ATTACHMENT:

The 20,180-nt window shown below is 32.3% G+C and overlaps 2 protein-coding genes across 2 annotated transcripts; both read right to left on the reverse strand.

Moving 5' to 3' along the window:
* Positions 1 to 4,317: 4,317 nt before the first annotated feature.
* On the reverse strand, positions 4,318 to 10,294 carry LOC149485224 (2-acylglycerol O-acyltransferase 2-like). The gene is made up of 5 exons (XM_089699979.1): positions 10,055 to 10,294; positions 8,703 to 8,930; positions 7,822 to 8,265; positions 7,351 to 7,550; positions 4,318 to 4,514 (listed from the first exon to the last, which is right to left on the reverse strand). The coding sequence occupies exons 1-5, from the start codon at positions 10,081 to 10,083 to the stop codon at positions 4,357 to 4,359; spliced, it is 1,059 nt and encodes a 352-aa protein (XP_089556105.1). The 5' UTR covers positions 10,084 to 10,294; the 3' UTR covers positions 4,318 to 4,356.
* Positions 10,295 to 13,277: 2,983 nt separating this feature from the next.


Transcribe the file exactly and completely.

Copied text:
The 20,180-nt window shown below is 32.3% G+C and overlaps 2 protein-coding genes across 2 annotated transcripts; both read right to left on the reverse strand.

Moving 5' to 3' along the window:
* Positions 1 to 4,317: 4,317 nt before the first annotated feature.
* On the reverse strand, positions 4,318 to 10,294 carry LOC149485224 (2-acylglycerol O-acyltransferase 2-like). The gene is made up of 5 exons (XM_089699979.1): positions 10,055 to 10,294; positions 8,703 to 8,930; positions 7,822 to 8,265; positions 7,351 to 7,550; positions 4,318 to 4,514 (listed from the first exon to the last, which is right to left on the reverse strand). The coding sequence occupies exons 1-5, from the start codon at positions 10,081 to 10,083 to the stop codon at positions 4,357 to 4,359; spliced, it is 1,059 nt and encodes a 352-aa protein (XP_089556105.1). The 5' UTR covers positions 10,084 to 10,294; the 3' UTR covers positions 4,318 to 4,356.
* Positions 10,295 to 13,277: 2,983 nt separating this feature from the next.